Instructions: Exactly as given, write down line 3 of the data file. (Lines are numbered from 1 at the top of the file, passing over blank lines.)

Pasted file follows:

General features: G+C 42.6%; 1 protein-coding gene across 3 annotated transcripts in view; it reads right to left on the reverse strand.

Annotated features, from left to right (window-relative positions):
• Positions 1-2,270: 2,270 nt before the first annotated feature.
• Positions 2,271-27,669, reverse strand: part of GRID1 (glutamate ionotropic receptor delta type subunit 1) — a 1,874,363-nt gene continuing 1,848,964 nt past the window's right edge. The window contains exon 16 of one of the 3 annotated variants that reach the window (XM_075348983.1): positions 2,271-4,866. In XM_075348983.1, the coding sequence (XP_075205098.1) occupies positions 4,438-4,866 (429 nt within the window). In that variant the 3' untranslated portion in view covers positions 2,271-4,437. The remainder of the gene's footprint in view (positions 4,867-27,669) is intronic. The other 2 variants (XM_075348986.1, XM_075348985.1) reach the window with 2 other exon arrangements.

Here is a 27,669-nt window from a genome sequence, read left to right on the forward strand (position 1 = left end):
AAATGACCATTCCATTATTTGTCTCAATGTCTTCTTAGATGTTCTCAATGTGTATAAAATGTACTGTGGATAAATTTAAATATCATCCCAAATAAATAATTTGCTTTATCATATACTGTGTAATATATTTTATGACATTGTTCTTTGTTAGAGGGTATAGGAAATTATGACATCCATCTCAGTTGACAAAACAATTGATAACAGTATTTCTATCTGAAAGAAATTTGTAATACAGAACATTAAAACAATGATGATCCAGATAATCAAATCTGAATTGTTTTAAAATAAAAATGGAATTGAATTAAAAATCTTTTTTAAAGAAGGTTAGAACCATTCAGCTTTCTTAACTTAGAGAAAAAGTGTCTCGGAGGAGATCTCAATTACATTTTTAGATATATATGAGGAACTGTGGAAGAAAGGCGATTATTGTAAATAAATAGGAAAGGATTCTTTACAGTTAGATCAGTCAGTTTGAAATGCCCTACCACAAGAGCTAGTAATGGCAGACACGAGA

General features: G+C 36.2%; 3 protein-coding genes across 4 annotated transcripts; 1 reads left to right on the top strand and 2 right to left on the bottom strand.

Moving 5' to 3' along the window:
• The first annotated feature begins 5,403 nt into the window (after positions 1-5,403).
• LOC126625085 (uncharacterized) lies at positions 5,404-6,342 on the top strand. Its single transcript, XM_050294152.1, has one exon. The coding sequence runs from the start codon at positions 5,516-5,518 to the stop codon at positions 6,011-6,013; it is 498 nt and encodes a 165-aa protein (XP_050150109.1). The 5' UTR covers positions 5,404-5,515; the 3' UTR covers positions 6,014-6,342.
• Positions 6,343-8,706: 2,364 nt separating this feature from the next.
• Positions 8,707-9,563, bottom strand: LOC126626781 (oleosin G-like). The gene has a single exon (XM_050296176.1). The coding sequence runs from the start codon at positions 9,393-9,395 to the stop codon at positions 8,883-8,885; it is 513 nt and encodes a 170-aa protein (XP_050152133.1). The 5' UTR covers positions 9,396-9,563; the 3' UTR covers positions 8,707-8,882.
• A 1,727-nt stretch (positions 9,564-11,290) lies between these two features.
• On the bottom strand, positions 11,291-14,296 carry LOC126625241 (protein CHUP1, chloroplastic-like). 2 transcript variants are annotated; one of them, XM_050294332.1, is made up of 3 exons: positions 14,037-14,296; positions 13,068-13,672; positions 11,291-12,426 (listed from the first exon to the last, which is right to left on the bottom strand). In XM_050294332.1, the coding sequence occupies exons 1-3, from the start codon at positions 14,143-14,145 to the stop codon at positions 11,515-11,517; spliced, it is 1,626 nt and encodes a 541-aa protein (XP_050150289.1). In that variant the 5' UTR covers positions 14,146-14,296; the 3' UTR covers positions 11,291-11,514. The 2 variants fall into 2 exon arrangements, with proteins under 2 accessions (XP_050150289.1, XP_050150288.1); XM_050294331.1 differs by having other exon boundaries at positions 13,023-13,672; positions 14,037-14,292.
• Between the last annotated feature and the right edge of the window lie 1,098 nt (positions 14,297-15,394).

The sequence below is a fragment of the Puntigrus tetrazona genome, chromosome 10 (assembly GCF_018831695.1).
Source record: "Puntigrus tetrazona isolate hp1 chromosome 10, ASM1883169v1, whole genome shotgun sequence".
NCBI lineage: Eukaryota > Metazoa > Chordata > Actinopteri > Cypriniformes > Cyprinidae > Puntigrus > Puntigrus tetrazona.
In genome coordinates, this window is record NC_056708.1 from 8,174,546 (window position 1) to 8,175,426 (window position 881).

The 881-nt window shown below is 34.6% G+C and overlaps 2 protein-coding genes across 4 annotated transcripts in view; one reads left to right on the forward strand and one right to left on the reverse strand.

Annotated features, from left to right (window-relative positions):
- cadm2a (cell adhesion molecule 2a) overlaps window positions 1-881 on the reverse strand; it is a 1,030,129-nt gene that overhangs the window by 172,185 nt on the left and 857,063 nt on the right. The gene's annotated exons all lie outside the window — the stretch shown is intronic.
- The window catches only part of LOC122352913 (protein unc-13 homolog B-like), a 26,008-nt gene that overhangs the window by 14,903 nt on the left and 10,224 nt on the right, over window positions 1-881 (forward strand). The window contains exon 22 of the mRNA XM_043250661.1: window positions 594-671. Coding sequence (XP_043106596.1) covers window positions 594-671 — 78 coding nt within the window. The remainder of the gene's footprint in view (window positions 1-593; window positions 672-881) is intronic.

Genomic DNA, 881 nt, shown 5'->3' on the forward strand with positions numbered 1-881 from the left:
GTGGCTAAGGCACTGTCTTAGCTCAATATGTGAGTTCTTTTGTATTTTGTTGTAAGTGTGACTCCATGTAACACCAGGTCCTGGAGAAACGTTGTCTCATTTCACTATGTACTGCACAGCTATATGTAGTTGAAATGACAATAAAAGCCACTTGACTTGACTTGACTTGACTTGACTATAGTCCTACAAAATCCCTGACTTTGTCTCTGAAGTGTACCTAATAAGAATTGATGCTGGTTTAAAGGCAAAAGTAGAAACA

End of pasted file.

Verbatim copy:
• Positions 1-2,270: 2,270 nt before the first annotated feature.